How much production from the oilsands? Not all-or-nothing, but less

By Janet Keeping, leader, Green Party of Alberta

Much of the debate over production of the Alberta oilsands is highly polarized.  Those who are pro-development argue that whatever problems may exist are in the process of being solved.  So we should relax and put our trust in industry and its governmental partners.  Those who are not so enthusiastic about the oilsands are often painted as wanting all development to stop – preferably immediately.  Although it is unlikely many people hold such an extreme position, clearly there are many more who have sympathies in that direction.

Responsible public policy would steer clear of this false, all-or-nothing dichotomy and follow a sensible, alternative path, one which would require production rates to gradually decrease to sustainable levels.

Industry and its friends’ denials notwithstanding, there are many significant problems with oilsands production.  In addition to intensive greenhouse gas emissions, some of the most important are these:  only a tiny amount of disrupted land has been reclaimed; water is being contaminated, for example, by arsenic and lead; huge amounts of water are being consumed by production;  air is being polluted causing acidic deposits; Aboriginal subsistence and other treaty rights are being repeatedly violated; boreal forest is being lost; biodiversity is being reduced; and significant social disruption is being caused throughout Alberta.

Every week or so brings reports of a new problem.  Recently it was that mercury, a neurotoxin, is accumulating around oilsands sites at concentrations 16 times background levels.

In light of these and other problems, the present policy of letting production rates increase willy-nilly is clearly wrong-headed.  But our predicament is even worse.  Even if policy were changed immediately to prevent further increases, current rates are themselves indefensible because some of the damage being done is quite literally out of control.  Here are some examples.  The causes of the underground blowout at Cold Lake that has gone on since spring 2013 are inexplicable even to industry and government regulators.  Despite repeated promises the tailings ponds would shrink, they continue to expand.  That some of the damage done by oilsands production is irreparable has been acknowledged publicly, for example in the review panel’s environmental assessment of the Jackpine project.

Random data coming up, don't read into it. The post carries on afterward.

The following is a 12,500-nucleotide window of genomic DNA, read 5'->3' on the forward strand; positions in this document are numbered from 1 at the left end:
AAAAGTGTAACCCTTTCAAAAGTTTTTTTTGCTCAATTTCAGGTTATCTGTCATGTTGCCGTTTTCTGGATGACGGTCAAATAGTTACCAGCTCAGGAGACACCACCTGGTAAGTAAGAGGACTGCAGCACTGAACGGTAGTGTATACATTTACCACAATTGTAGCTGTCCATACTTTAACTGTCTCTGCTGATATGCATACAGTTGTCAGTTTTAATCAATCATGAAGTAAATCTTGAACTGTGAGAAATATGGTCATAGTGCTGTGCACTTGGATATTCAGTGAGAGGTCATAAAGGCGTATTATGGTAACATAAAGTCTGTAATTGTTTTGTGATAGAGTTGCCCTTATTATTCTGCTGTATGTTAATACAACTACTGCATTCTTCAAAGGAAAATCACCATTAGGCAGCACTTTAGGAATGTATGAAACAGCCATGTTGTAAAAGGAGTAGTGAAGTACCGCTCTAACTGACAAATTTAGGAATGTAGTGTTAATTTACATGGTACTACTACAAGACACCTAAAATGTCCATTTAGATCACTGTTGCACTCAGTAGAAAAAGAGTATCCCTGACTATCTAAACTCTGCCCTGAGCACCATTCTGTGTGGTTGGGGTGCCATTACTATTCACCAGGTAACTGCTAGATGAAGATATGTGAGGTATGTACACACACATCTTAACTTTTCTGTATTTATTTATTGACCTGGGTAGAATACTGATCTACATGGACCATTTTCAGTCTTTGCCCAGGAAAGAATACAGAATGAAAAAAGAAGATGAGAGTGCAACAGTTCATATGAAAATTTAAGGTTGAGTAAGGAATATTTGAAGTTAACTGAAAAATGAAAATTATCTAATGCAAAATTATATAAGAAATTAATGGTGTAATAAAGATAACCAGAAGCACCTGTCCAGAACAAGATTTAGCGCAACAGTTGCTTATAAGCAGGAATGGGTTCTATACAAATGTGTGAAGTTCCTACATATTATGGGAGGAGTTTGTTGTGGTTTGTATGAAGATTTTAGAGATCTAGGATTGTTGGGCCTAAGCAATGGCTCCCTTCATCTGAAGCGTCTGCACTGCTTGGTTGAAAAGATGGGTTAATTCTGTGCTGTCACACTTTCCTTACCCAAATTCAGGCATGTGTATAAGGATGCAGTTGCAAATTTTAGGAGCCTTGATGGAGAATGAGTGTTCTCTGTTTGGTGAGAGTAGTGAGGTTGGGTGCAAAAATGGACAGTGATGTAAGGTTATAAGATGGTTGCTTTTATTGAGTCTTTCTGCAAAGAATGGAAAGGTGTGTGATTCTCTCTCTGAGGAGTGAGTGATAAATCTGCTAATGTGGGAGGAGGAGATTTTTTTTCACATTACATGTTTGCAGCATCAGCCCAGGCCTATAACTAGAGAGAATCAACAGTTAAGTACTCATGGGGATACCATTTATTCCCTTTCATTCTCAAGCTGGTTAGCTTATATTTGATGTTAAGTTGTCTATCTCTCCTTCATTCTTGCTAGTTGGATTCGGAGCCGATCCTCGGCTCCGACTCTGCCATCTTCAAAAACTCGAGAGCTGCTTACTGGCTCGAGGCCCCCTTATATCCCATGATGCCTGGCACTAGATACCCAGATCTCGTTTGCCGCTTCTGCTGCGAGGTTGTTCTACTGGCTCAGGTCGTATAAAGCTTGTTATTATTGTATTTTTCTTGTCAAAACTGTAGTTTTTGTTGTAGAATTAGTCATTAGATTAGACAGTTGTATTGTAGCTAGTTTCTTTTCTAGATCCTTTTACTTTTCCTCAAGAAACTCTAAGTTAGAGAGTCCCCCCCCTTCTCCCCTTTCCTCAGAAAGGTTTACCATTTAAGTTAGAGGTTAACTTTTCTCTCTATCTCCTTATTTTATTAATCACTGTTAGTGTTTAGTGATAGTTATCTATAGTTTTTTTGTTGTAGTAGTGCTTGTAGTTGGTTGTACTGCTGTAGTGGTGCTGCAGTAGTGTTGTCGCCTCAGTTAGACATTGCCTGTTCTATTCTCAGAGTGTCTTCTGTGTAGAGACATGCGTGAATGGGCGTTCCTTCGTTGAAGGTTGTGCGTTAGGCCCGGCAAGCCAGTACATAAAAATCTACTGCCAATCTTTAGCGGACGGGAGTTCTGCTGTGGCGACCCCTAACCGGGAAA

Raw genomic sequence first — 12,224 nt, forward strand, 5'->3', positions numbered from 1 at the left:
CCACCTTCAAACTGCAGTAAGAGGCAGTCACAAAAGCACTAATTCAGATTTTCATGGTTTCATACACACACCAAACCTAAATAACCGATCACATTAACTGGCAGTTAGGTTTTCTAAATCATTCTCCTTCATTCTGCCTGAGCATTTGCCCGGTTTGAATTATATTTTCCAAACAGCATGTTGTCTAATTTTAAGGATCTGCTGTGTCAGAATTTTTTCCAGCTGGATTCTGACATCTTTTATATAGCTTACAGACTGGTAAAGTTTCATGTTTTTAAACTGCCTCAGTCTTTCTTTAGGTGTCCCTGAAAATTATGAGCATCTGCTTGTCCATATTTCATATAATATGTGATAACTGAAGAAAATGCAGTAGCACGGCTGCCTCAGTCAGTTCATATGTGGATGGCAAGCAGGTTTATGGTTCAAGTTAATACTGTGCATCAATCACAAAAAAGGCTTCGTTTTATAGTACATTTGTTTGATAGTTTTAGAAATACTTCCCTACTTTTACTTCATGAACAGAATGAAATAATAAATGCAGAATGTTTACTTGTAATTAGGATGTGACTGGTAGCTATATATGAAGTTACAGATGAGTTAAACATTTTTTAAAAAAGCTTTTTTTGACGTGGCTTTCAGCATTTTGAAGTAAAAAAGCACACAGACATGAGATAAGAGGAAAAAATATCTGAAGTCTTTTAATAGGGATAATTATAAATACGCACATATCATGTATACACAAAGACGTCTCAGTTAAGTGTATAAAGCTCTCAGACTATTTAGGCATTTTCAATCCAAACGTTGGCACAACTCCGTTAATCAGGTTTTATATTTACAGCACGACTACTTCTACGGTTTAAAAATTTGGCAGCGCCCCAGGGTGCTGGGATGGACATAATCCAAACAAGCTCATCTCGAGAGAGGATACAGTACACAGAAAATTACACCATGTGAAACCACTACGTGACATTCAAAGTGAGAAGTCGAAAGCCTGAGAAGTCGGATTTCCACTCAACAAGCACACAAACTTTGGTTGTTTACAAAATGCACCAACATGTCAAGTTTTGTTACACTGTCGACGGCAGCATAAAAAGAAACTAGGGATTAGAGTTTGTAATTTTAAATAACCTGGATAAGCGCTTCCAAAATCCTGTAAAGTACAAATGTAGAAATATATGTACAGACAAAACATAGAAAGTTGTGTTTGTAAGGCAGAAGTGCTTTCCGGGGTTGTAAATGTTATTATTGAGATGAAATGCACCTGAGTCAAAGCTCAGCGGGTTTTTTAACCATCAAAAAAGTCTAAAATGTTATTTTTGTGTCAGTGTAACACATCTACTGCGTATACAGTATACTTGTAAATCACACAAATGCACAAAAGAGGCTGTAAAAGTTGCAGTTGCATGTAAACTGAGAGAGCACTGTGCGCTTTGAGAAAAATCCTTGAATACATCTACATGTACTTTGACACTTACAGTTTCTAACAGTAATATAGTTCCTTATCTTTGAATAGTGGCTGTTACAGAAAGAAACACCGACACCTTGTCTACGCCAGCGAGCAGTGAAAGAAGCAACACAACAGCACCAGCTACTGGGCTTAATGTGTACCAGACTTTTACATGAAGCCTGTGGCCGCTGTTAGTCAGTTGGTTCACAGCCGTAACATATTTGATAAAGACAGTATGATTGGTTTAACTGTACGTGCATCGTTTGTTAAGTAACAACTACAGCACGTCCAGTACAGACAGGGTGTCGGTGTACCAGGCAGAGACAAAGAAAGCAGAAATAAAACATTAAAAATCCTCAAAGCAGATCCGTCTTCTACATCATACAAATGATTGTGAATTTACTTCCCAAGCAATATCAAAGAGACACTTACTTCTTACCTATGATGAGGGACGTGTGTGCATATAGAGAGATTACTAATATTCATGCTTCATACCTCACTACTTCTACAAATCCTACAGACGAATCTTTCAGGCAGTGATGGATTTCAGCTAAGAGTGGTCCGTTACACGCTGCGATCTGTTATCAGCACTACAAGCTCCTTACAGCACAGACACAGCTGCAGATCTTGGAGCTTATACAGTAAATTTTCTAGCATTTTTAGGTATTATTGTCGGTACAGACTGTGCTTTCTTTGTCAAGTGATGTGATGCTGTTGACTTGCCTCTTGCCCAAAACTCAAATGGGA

The unavoidable conclusion is that oilsands production should be slowed.

To what level?  This would have to be determined scientifically, but the touchstone is clear – sustainability.  The 1987 report of the Bruntland Commission on Environment and Development defined sustainable as development that leaves future generations no worse off than are we.  Of course future generations won’t have the non-renewable resources we have consumed, but if what we do is otherwise sustainable, a broad range of resource options will still be available to them.